RoTT was all about the kills, too, offering crazy weapons like the weaving “drunk missile” launcher. Score a particularly amazing hit and your opponent would explode into bloody bits while “Ludicrous gibs!” flashed on the screen. (This was usually followed by the sound of angry shouting drifting down the hall.)
According to Wikipedia, the game was later open sourced and ported “to AmigaOS, Linux, Mac OS, Xbox, Dreamcast, PlayStation Portable and Nintendo DS (homebrew) and 32-bit versions of Microsoft Windows.” I knew nothing of this because, as the group in our dorm moved on to other titles, so did I. But I still have fond memories of those evenings when I should have been studying, letting drunk missiles fly as I bonded with friends around the glow of a CRT monitor and those cries of disappointment down the hall.
—Nate Anderson, Deputy Editor
The “A” in this AD&D stood for “Automation”
When I was in college (1982-1986), “gaming” was still very much a tabletop thing. And one of my friends blamed our regular games of Risk for him not landing an engineering job before graduation. But my primary time-suck was that I was running our group’s Advanced Dungeons & Dragons campaign—and building the tool that would save me more time doing so.
In high school, I had written some fairly complex programs in Apple Basic, including a database program for the Apple II for my dad (who was my high school principal) to track student parking permits. I wasn’t far into my sophomore year at the University of Wisconsin when I realized I could remove a big chunk out of the workload of running AD&D games if I had the paperwork all computerized. So I wrote a menu-driven Dungeon Master’s Familiar, complete with a random-access database for player and non-player character data, random and planned monster encounters, random dungeon generation, and combat resolution—including a manual override for dice throws that the players insisted be physical.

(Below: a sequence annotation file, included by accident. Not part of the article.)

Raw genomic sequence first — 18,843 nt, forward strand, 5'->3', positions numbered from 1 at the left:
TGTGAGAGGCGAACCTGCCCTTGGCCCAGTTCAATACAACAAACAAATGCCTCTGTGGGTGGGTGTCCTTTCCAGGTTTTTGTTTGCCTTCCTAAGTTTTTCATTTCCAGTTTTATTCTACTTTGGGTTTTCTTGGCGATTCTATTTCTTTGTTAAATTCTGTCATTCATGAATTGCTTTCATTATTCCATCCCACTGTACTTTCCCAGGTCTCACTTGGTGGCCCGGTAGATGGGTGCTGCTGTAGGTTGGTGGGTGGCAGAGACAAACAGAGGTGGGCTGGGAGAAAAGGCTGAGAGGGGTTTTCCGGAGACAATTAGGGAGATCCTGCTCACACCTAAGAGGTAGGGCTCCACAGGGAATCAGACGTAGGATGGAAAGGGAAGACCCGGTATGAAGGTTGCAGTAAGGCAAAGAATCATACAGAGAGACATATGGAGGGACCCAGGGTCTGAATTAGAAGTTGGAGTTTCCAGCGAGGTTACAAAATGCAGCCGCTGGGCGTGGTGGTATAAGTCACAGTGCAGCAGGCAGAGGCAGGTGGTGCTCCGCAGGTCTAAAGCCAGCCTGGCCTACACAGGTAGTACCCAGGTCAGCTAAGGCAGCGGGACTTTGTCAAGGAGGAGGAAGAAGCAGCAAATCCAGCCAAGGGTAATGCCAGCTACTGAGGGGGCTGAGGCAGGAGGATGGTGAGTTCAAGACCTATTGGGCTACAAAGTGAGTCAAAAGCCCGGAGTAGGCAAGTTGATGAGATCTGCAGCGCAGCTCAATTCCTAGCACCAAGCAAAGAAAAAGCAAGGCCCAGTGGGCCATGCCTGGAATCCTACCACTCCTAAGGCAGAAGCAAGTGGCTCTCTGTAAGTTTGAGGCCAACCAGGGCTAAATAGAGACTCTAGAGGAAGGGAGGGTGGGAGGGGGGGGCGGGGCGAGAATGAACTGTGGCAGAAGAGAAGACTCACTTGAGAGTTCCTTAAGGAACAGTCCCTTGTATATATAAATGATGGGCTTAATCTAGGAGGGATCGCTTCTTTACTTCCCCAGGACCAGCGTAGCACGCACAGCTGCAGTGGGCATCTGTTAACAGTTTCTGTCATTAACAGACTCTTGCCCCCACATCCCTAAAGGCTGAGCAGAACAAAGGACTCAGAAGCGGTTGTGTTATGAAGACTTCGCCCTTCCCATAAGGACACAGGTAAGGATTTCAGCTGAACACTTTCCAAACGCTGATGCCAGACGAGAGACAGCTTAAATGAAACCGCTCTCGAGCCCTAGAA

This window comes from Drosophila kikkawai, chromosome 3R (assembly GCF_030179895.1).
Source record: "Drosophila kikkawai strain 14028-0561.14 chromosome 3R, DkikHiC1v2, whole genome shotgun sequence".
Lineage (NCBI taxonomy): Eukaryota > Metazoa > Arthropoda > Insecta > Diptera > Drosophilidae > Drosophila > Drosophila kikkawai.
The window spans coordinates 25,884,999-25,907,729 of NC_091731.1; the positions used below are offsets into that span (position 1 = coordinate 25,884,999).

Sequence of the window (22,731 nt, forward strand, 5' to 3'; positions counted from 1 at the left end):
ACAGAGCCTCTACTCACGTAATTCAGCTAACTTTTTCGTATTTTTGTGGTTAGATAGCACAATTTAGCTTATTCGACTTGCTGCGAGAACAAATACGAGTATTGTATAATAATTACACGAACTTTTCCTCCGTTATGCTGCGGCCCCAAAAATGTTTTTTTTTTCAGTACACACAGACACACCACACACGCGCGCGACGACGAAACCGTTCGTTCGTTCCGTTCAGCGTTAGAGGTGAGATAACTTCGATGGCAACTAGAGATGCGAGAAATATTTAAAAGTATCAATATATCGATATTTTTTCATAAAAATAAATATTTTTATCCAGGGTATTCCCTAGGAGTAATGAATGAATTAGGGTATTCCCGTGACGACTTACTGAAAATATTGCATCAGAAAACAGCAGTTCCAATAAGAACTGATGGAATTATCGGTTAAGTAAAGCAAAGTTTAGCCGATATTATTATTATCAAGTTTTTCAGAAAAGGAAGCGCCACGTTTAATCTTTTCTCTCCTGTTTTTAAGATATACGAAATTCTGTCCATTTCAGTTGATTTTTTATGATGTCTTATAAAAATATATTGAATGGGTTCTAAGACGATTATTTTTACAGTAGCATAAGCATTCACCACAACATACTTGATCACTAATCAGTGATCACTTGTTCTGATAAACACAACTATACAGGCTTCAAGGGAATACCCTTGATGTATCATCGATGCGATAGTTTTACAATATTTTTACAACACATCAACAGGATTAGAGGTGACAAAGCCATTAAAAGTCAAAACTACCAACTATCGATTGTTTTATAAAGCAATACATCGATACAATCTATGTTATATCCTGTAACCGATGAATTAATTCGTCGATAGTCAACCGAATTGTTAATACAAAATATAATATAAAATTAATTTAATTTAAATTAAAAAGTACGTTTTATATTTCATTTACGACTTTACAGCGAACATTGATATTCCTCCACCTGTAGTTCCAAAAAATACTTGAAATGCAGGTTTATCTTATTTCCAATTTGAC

The whole thing ran on an Apple II+ with 64 kilobytes of RAM and dual floppy drives.
—Sean Gallagher, IT Editor
GPA was not one of the eight virtues
The GPA buster for me wasn’t really in college, it was high school—and the game in question was Ultima IV, played on my Apple IIc.
Ultima IV, aka Quest of the Avatar, was in some ways a radical departure for late 1980s gaming. The focus of the game was supposedly not on beating down monsters but on perfecting the Virtues of the player character themselves: Honesty, Compassion, Valor, Justice, Sacrifice, Honor, Spirituality, and Humility. This frequently required the player to balance decisions on a knife’s edge: do I increase my Valor by defeating these (non-evil but aggressive) enemies at the cost of Justice or my Sacrifice by retreating from battle with them at the cost of Valor?
It was an interesting idea, but at age 17, all I really cared about was treating Britannia as an open, make-your-own-fun sandbox. I wanted to sail the seas, walk the forests, and find all the hidden cities, towns, and dungeons—the heck with the main quest. I generally only worried about the Virtues if one of them being too low kept me out of a new location. I had no real interest in actually becoming the Avatar at all.
Unfortunately for me, Lord British had other ideas. One day, I emerged from a dungeon to discover the entire world map covered in monsters on every single tile. I could magic myself to the nearest town—but upon exiting the town, it was just wall-to-wall monsters again. There was never an actual “game over” message, but it was obvious that Lord British had finally had enough of my BS.
Aside from the wonder of exploring such a huge game space—eight cities, eight towns/castles, eight dungeons, and seven Shrines—Ultima IV offered a young gamer something modern games don’t: unencrypted save files. The joys of using a byte zap utility to cautiously edit the saved file, slowly figuring out which hex codes represented inventory items, equipped items, or character attributes drew me as much as the game itself did. Why should Geoffrey the fighter be the only one to get the good plate mail or Mariah the mage be the only one who can equip the powerful magic wand?
Homework never stood a chance against Ultima IV. I barely squeaked out of high school with a diploma, but the foundational skills I learned forcing Geoffrey the fighter to equip a magic wand—and forcing poor Dupre the paladin to suffer being renamed “Blastmaster”—went a long way in my eventual IT career.
—Jim Salter, Technology Reporter